up incessantly from the lawyers, the merchants, the manufactur
ers and the land barons !
The privileged classes in North Carolina are blessed and don't
know it. And maybe the working classes are blessed also. If the
working classes asserted their majority strength and captured a
majority of seats in the General Assembly they would immediately
cease to be good citizens, in the eyes of the classes, and would be
branded Bolsheviki. The average workingman in North Carolina
would rather starve to death than be called a Bolshevist. The
chief enterprise of the class interests should be to make Bolshe
vism as hateful, odious and ignoble as printer's ink can make it.
: Contiriued from page i)
decent people, inexperienced in politics;
must unite. And the only way they can
get an anti-Mack Sawyer administra
tion is to turn down flat any man who
is on -speaking terms with Old Man
Mack Sawyer. No man in" this town is
incorruptible who allows himself to be
on good terms with Mack Sawyer. Put
that fact in your hat and you will have
a safe guide in. picking candidates tc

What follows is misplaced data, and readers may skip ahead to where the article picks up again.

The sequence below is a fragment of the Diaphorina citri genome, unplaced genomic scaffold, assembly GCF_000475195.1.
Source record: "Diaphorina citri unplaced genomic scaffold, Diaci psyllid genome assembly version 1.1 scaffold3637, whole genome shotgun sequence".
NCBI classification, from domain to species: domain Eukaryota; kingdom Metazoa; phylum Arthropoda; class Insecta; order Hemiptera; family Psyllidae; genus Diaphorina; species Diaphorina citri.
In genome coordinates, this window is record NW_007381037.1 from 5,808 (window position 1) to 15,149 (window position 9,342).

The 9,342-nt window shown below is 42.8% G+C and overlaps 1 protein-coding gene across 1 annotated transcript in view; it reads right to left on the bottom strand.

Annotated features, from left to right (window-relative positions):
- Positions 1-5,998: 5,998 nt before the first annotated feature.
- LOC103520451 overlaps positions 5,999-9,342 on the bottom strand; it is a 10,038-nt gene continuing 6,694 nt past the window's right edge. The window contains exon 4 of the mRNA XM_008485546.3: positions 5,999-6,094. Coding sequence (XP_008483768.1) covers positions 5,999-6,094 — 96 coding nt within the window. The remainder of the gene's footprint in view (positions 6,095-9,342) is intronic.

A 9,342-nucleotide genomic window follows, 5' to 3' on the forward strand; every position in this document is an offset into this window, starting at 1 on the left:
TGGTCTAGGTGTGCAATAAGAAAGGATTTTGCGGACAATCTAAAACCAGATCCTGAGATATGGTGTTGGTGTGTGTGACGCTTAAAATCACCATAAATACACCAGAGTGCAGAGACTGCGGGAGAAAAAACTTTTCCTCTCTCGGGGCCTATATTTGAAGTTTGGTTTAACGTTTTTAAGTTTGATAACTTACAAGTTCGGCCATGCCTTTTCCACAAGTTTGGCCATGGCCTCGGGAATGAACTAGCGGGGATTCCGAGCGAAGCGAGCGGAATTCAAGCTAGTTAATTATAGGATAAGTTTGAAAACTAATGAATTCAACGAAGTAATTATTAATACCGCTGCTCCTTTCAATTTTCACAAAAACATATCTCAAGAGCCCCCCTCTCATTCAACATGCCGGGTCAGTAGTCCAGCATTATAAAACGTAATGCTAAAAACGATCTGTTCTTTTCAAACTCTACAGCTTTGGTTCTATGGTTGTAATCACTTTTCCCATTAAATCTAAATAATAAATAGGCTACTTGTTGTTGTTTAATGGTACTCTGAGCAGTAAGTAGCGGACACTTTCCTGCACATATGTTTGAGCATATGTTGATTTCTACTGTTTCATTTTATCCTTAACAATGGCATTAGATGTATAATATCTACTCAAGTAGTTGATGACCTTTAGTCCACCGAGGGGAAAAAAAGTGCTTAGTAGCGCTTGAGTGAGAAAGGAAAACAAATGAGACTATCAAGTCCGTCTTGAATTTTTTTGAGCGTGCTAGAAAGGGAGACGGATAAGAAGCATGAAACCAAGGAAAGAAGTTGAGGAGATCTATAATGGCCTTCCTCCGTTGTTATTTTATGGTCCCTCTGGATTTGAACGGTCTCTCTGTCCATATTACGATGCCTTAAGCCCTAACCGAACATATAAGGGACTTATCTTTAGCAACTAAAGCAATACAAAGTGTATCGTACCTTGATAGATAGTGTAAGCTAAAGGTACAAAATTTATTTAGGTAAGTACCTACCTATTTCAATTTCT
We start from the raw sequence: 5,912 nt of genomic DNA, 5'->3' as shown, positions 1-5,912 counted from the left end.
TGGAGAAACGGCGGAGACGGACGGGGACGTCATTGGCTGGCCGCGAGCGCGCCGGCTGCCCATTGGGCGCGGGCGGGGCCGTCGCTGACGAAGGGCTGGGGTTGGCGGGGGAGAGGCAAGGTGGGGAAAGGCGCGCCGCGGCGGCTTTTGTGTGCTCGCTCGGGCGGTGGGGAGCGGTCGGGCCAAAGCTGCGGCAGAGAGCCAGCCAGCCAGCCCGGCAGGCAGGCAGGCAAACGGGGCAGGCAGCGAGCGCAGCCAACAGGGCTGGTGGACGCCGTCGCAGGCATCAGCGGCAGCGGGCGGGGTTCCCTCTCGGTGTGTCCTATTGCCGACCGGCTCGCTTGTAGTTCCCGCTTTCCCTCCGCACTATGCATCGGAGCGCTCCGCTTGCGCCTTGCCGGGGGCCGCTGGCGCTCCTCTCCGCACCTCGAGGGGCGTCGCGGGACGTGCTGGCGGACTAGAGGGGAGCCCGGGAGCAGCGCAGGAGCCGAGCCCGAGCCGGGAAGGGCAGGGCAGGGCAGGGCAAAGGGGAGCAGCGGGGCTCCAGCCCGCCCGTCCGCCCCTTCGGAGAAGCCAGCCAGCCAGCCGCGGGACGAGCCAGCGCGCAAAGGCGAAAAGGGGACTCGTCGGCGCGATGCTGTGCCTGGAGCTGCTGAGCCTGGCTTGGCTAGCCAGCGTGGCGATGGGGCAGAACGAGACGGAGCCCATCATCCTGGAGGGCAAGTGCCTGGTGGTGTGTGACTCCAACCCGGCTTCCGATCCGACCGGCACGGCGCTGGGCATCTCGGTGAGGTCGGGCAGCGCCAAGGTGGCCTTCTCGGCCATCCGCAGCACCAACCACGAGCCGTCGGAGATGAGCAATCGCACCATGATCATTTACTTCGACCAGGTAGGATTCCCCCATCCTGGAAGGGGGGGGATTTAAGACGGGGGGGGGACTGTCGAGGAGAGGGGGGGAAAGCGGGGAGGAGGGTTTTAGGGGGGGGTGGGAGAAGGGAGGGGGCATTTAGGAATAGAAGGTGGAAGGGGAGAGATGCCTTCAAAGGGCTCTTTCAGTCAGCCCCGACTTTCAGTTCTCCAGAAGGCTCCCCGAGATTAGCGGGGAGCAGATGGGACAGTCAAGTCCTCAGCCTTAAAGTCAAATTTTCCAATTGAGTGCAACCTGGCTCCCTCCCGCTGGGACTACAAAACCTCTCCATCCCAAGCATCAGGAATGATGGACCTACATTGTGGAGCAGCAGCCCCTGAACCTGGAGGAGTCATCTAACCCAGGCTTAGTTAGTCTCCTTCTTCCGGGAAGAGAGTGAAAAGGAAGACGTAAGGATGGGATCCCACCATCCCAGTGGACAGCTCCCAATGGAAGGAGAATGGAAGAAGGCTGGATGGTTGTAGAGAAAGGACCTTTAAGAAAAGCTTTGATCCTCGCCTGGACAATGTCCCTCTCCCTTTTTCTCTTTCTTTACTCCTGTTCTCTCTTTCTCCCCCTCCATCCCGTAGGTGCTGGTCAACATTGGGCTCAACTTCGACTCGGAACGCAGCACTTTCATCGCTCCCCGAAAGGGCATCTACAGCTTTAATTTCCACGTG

fill the various municipal offices in thit
Working men particularly should
take to heart the lesson to be learned
from what happened to Officer Rough -ton.
Old Man Mack has thrived as a
politician because he always knew how
to bunco the working man and controT
his vote. He has made a-specialty of
making the working class in this town
believe that he was their friend and
champion. The working class can not
name a single tiling Mack Sawyer
politics has ever done for working men.
And there never was a working man
who got a measly job at the hands of
Mack Sawyer who didn't have to sell
his soul to get it. Roughton forgot
that part of his contract and lost his
job as a result. Any other worKing
man who ever gets anything at tne
hands of Mack Sawyer's gang will get
exactly what Roughton got when oc
casion arises. If the working class
would manifest . their native intelli
gence and noi take their politics from
Mack Sawyer, then would Mack Saw